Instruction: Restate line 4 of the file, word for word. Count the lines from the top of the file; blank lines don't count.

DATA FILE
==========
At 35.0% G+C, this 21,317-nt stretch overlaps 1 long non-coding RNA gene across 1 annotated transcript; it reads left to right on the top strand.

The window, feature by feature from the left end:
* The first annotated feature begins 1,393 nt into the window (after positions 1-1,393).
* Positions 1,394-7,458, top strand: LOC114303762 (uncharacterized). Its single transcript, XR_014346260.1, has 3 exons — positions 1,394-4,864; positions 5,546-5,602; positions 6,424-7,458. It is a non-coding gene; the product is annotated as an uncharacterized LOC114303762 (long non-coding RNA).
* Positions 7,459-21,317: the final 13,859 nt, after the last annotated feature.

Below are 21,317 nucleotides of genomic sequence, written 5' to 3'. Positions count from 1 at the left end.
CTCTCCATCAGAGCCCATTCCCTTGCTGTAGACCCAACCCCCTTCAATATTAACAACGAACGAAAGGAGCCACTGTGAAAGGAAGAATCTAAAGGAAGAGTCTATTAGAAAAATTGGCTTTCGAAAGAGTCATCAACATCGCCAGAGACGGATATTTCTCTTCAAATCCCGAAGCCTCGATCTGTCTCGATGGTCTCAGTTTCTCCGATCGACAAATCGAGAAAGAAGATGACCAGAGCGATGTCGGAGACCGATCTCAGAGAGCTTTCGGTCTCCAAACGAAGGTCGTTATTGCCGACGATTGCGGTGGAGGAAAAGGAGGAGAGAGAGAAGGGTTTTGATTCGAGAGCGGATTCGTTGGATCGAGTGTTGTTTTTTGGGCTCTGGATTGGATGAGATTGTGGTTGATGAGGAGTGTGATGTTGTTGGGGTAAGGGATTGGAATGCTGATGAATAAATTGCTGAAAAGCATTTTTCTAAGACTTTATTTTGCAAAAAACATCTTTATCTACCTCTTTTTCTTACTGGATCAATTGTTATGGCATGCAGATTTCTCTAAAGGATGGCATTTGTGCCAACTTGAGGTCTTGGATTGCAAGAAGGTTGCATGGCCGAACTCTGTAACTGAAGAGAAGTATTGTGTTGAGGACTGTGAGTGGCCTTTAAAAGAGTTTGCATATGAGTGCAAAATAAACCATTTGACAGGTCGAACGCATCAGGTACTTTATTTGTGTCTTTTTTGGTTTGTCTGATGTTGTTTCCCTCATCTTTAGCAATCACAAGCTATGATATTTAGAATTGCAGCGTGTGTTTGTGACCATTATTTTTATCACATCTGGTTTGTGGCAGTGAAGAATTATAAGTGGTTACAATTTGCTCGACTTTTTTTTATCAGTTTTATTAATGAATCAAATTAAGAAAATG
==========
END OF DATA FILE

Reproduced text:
* Positions 1,394-7,458, top strand: LOC114303762 (uncharacterized). Its single transcript, XR_014346260.1, has 3 exons — positions 1,394-4,864; positions 5,546-5,602; positions 6,424-7,458. It is a non-coding gene; the product is annotated as an uncharacterized LOC114303762 (long non-coding RNA).